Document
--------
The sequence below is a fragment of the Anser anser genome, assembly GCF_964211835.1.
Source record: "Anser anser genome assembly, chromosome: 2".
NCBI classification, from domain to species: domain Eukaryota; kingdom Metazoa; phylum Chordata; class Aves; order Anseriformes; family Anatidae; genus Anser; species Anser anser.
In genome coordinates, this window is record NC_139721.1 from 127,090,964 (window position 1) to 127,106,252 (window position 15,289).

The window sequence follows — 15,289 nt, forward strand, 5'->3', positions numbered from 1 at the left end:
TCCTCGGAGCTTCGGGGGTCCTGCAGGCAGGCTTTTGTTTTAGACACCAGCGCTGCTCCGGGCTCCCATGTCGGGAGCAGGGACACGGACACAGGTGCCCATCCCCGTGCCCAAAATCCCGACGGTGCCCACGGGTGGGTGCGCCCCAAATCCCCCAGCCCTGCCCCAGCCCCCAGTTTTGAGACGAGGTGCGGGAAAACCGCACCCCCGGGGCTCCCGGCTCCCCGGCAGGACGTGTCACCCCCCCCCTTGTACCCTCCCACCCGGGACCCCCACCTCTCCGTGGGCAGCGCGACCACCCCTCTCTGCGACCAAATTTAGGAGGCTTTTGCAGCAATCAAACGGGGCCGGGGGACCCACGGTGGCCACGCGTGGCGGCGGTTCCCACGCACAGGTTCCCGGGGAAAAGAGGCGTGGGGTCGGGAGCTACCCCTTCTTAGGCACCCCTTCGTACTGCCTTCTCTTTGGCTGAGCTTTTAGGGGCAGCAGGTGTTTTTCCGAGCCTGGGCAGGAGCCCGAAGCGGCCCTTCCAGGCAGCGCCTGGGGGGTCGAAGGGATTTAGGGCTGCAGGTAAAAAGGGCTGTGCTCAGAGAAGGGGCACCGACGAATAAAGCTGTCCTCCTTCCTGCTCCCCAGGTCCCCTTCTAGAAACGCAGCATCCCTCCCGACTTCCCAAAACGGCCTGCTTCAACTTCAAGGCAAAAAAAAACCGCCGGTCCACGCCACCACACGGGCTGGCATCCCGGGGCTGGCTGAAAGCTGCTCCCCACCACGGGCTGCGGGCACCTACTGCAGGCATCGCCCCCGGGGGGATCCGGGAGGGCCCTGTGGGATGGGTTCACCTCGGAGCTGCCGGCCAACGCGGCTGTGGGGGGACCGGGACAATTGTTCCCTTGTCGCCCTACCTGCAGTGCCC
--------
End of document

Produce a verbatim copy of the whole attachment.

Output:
The sequence below is a fragment of the Anser anser genome, assembly GCF_964211835.1.
Source record: "Anser anser genome assembly, chromosome: 2".
NCBI classification, from domain to species: domain Eukaryota; kingdom Metazoa; phylum Chordata; class Aves; order Anseriformes; family Anatidae; genus Anser; species Anser anser.
In genome coordinates, this window is record NC_139721.1 from 127,090,964 (window position 1) to 127,106,252 (window position 15,289).

The window sequence follows — 15,289 nt, forward strand, 5'->3', positions numbered from 1 at the left end:
TCCTCGGAGCTTCGGGGGTCCTGCAGGCAGGCTTTTGTTTTAGACACCAGCGCTGCTCCGGGCTCCCATGTCGGGAGCAGGGACACGGACACAGGTGCCCATCCCCGTGCCCAAAATCCCGACGGTGCCCACGGGTGGGTGCGCCCCAAATCCCCCAGCCCTGCCCCAGCCCCCAGTTTTGAGACGAGGTGCGGGAAAACCGCACCCCCGGGGCTCCCGGCTCCCCGGCAGGACGTGTCACCCCCCCCCTTGTACCCTCCCACCCGGGACCCCCACCTCTCCGTGGGCAGCGCGACCACCCCTCTCTGCGACCAAATTTAGGAGGCTTTTGCAGCAATCAAACGGGGCCGGGGGACCCACGGTGGCCACGCGTGGCGGCGGTTCCCACGCACAGGTTCCCGGGGAAAAGAGGCGTGGGGTCGGGAGCTACCCCTTCTTAGGCACCCCTTCGTACTGCCTTCTCTTTGGCTGAGCTTTTAGGGGCAGCAGGTGTTTTTCCGAGCCTGGGCAGGAGCCCGAAGCGGCCCTTCCAGGCAGCGCCTGGGGGGTCGAAGGGATTTAGGGCTGCAGGTAAAAAGGGCTGTGCTCAGAGAAGGGGCACCGACGAATAAAGCTGTCCTCCTTCCTGCTCCCCAGGTCCCCTTCTAGAAACGCAGCATCCCTCCCGACTTCCCAAAACGGCCTGCTTCAACTTCAAGGCAAAAAAAAACCGCCGGTCCACGCCACCACACGGGCTGGCATCCCGGGGCTGGCTGAAAGCTGCTCCCCACCACGGGCTGCGGGCACCTACTGCAGGCATCGCCCCCGGGGGGATCCGGGAGGGCCCTGTGGGATGGGTTCACCTCGGAGCTGCCGGCCAACGCGGCTGTGGGGGGACCGGGACAATTGTTCCCTTGTCGCCCTACCTGCAGTGCCC